Thursday, November 29, 2007

I Gotta Remember This

A friend of mine and I were just chatting over instant messenger, talking about parenting and stuff. She passed on the following advice that another AP (attachment parenting) mom had given on a message board (I believe online (see blue text below). This lady is so right!!! So why do I always feel myself doing what she says not to do? I think its a combination of insecurity over worrying that others will think badly of me and my parenting, and once I get over that, it is driven by a want to inform others of alternative information and ways of doing things. I don't expect or need them to be open to the info, but just in case they are, I feel selfish keeping the information to myself. You see, I would have loved to have had access to this same information before I became a parent so I wouldn't have had to search so dang hard to find some of it and I wouldn't have felt so alone in practicing it. Also, how can I hope that certain things might change about how our society views parenting and kids and such if I'm not willing to do something about it? I guess its the activist in me or something. Problem is that I'd love to have my cake and eat it too - share the information but not have any negative reactions on how I personally choose to parent. I understand if others don't agree or subscribe to the information I pass on, but it doesn't feel so good when I personally feel attacked, belittled, or disrespected for how I parent. I know, I can't have it both ways! I think its just the growing pains of being a new parent and finding parenting to be so very complicated and interesting. I think its the most important thing a person can ever do so of course I feel very passionate about it, and watch out world when I feel passionate about something!

Anyway, read on for the very sage advice I mentioned. In the future if I ever ask you if you'd like some bean dip, you'll get the joke:) :

It's something I've learned in my years of parenting using alternative ideas. The specifics may change, but the principal doesn't. When setting boundaries, people (often moms) typically confuse setting the boundary with trying to convince the other person about how right they are in needing to set the boundary. In setting boundaries, we don't need to convince the other person we are right and they don't have to agree about the boundary. We just need to be prepared to enforce the boundary, at any cost, using progressively more firm responses (if need be).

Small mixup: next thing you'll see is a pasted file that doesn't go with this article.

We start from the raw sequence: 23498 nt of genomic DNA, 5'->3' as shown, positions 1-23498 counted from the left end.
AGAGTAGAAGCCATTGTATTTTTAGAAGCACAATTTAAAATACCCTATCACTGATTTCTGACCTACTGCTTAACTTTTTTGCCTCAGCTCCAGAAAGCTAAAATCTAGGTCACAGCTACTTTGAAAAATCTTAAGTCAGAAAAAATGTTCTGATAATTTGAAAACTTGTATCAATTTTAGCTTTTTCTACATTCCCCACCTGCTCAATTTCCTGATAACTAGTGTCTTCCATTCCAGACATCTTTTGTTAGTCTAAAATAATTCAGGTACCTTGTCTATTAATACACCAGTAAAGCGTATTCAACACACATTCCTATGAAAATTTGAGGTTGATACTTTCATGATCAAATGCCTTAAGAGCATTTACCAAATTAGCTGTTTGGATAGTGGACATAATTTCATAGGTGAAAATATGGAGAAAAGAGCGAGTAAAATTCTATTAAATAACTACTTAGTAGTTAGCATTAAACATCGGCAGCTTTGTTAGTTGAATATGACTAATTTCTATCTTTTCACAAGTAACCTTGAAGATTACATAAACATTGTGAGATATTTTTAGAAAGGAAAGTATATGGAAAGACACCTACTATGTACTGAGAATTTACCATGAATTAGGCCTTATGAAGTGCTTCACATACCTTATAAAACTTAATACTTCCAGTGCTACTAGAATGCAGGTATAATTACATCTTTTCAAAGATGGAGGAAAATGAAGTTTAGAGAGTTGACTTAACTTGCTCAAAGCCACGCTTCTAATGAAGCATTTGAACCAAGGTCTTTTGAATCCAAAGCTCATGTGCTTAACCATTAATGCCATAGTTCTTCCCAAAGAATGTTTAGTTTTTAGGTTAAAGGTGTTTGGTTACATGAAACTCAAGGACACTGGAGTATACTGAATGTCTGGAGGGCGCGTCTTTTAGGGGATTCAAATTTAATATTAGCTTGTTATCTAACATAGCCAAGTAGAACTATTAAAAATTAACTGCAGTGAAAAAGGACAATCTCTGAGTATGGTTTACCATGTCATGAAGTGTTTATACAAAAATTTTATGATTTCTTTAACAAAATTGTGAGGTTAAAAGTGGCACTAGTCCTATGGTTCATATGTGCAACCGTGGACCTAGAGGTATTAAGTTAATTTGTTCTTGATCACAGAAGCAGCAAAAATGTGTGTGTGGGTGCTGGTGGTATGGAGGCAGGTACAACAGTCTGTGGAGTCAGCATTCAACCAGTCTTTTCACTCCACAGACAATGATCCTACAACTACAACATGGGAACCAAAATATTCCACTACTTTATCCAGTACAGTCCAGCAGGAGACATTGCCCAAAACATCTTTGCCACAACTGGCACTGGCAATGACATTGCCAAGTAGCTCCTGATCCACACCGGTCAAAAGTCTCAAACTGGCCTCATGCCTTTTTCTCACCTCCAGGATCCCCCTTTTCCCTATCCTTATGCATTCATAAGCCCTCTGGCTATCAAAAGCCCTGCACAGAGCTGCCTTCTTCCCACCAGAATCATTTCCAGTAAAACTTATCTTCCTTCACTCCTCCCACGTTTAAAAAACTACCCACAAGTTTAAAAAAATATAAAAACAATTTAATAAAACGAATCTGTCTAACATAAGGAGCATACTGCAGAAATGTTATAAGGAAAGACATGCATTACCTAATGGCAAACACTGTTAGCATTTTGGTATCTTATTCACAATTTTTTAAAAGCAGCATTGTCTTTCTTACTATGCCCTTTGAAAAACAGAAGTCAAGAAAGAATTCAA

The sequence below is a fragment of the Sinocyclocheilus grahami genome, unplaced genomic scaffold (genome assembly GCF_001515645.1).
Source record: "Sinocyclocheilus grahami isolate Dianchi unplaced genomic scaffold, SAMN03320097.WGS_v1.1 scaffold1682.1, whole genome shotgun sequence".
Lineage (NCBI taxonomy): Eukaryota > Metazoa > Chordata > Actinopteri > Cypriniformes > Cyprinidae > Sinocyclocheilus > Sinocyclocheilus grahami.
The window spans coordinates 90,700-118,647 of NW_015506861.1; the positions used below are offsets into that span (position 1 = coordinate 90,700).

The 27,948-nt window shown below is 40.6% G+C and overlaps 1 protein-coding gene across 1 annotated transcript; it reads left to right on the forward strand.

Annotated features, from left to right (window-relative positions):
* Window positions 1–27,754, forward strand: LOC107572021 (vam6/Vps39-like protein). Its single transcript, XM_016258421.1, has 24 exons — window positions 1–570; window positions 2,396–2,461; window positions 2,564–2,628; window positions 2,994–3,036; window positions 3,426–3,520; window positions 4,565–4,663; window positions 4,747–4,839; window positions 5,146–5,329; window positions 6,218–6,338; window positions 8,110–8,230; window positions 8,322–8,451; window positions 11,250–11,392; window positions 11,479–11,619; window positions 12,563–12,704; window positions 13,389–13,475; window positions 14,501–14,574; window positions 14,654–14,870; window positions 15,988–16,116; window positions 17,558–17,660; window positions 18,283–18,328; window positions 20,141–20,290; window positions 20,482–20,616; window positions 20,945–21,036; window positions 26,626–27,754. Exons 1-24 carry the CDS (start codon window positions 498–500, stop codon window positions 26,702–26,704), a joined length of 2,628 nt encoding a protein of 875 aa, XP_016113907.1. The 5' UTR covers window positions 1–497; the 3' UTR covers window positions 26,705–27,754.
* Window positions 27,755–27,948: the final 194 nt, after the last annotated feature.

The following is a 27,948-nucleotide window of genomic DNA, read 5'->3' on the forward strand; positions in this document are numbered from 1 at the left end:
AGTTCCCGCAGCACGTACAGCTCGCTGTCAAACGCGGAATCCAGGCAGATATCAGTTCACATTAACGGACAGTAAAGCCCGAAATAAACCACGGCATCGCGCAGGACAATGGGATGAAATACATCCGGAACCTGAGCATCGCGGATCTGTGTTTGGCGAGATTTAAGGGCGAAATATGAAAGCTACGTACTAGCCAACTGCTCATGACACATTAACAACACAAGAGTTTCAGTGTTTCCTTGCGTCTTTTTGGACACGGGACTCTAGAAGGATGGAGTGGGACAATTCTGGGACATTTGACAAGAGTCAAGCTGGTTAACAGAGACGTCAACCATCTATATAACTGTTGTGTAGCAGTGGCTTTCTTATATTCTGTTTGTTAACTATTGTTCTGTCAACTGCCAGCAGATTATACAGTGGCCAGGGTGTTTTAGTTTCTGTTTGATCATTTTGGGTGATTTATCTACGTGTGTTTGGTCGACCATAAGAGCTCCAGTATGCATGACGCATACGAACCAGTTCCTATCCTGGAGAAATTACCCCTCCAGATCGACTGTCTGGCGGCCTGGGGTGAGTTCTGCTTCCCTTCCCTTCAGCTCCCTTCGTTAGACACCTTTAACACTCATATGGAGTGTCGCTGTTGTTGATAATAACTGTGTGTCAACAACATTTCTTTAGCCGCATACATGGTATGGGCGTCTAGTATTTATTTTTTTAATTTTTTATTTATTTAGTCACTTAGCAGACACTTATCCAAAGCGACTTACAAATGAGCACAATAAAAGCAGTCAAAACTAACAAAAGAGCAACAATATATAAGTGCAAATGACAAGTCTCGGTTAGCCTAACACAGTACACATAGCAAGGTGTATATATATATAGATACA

I've found new moms often confuse boundaries and trying to convince someone of the *rightness* of their choices.

The best thing is to assert your boundary and *not* try to defend your choice.

Some family and close friend help....

First, I learned early on that most of my choices were on a "need to know" basis. Most people don't "need to know". If asked "how is the baby sleeping?" Answer: Great! Thanks for asking! Want some bean dip?”

"Are you sure you should be picking her up every time she cries?" Answer: "Yes! Thank you! Want some bean dip?"

"When do you plan to wean" Answer: "When she's ready. Thanks! Want some bean dip?"

Now, with some people you will need to set *firm* boundaries. They will need to be backed up with action (like hanging up, leaving the room or even the event) if it's a pattern of intrusion, for example. Practice kind but firm responses:

"I know you love us and the baby. We are so glad. Our sleeping choices have been researched and made. I will not discuss it again"

Also, don't confuse setting boundaries with trying to convince someone of the rightness of your choices. New AP (attachment parenting) moms often struggle with this. The boundary is that no one else has a right to tell you how to parent and create a hostile environment. You set boundaries by doing the above. Where new moms often invite problems is by citing authors, studies and sites to "defend" themselves. Each time you do so, you create more time for discussion and rebuttal and send the message that your decisions are up for debate. Don't defend your choices beyond generalities, and then only once or twice. "The doctor is in support of our choices. Want some bean dip?"

Finally, look them in the eye and say simply "I want us to have a good relationship. I want you to *enjoy* the baby. I'll parent the baby - you enjoy them. Let's not discuss this anymore. If you bring it up, I will leave the room."

p.s. Just a head's up: since I view this blog as kind of like a diary and as a place for me to vent, I think I'll keep posting my counter-culture parenting stuff here, if nothing else than to keep a record for myself and share with other like-minded individuals. If you don't agree with this type of information, cool, just don't read it. I have no interest in getting into a debate with you or watching you roll your eyes every time you reference something from my blog when I see you in person. But in real life, I vow to take the more "need to know" approach and keep my business to myself. Anyone want some bean dip?

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